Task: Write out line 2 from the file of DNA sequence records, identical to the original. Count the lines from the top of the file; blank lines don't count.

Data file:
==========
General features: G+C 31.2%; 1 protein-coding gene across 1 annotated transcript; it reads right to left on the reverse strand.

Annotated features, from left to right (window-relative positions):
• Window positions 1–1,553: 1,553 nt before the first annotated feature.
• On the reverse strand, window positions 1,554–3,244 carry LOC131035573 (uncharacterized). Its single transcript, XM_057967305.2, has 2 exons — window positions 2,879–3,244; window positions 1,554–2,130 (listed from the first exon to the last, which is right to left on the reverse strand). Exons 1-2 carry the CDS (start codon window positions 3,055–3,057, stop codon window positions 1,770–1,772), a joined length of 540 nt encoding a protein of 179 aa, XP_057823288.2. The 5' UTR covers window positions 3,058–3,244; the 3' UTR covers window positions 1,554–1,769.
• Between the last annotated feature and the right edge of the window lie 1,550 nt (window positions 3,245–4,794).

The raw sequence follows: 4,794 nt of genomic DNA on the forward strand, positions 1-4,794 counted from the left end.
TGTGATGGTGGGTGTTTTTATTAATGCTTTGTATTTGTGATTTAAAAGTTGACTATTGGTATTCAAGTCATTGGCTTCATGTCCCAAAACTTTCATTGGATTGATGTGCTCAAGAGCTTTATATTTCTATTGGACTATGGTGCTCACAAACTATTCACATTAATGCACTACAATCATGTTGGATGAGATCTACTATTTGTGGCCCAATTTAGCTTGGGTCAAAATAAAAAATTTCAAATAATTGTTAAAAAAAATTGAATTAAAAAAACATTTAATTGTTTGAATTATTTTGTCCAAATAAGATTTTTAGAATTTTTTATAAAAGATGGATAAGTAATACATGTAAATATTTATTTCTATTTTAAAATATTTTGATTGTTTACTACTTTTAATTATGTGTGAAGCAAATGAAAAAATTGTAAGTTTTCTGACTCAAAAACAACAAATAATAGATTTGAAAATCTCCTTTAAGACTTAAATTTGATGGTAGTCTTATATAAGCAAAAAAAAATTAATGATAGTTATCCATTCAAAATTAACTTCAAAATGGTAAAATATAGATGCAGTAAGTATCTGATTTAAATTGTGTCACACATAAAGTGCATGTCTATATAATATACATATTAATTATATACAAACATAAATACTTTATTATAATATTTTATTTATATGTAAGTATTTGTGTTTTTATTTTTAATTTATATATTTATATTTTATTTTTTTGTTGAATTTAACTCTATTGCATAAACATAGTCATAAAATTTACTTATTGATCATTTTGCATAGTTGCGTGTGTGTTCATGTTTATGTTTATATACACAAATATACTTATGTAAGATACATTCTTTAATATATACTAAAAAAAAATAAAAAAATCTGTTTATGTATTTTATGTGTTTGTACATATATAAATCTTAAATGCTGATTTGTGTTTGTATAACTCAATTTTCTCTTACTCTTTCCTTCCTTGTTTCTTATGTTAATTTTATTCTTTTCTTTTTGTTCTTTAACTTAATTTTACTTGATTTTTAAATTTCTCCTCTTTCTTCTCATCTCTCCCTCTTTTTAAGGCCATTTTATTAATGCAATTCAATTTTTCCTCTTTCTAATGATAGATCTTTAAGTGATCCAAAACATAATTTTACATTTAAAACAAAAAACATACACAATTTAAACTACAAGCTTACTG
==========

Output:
Annotated features, from left to right (window-relative positions):